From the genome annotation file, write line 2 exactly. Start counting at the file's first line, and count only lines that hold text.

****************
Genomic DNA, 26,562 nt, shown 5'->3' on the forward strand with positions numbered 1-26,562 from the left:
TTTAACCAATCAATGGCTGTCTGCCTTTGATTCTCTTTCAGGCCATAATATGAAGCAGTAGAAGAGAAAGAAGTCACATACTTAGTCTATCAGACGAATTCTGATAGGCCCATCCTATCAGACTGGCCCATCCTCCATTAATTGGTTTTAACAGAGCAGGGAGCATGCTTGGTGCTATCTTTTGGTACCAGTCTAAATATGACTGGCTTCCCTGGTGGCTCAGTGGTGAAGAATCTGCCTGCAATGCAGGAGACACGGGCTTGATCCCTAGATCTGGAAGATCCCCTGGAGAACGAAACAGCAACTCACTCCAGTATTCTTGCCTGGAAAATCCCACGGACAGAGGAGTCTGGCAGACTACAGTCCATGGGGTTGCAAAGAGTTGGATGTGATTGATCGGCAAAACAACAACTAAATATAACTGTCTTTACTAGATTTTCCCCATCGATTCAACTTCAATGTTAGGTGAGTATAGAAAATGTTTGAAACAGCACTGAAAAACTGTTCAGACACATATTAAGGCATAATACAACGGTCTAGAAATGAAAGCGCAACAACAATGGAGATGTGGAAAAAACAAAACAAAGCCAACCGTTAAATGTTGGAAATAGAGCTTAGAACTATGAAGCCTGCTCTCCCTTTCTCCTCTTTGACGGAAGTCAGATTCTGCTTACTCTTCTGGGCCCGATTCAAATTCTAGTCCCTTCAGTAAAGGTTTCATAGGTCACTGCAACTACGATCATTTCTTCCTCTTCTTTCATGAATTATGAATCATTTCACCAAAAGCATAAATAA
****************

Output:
TTTAACCAATCAATGGCTGTCTGCCTTTGATTCTCTTTCAGGCCATAATATGAAGCAGTAGAAGAGAAAGAAGTCACATACTTAGTCTATCAGACGAATTCTGATAGGCCCATCCTATCAGACTGGCCCATCCTCCATTAATTGGTTTTAACAGAGCAGGGAGCATGCTTGGTGCTATCTTTTGGTACCAGTCTAAATATGACTGGCTTCCCTGGTGGCTCAGTGGTGAAGAATCTGCCTGCAATGCAGGAGACACGGGCTTGATCCCTAGATCTGGAAGATCCCCTGGAGAACGAAACAGCAACTCACTCCAGTATTCTTGCCTGGAAAATCCCACGGACAGAGGAGTCTGGCAGACTACAGTCCATGGGGTTGCAAAGAGTTGGATGTGATTGATCGGCAAAACAACAACTAAATATAACTGTCTTTACTAGATTTTCCCCATCGATTCAACTTCAATGTTAGGTGAGTATAGAAAATGTTTGAAACAGCACTGAAAAACTGTTCAGACACATATTAAGGCATAATACAACGGTCTAGAAATGAAAGCGCAACAACAATGGAGATGTGGAAAAAACAAAACAAAGCCAACCGTTAAATGTTGGAAATAGAGCTTAGAACTATGAAGCCTGCTCTCCCTTTCTCCTCTTTGACGGAAGTCAGATTCTGCTTACTCTTCTGGGCCCGATTCAAATTCTAGTCCCTTCAGTAAAGGTTTCATAGGTCACTGCAACTACGATCATTTCTTCCTCTTCTTTCATGAATTATGAATCATTTCACCAAAAGCATAAATAA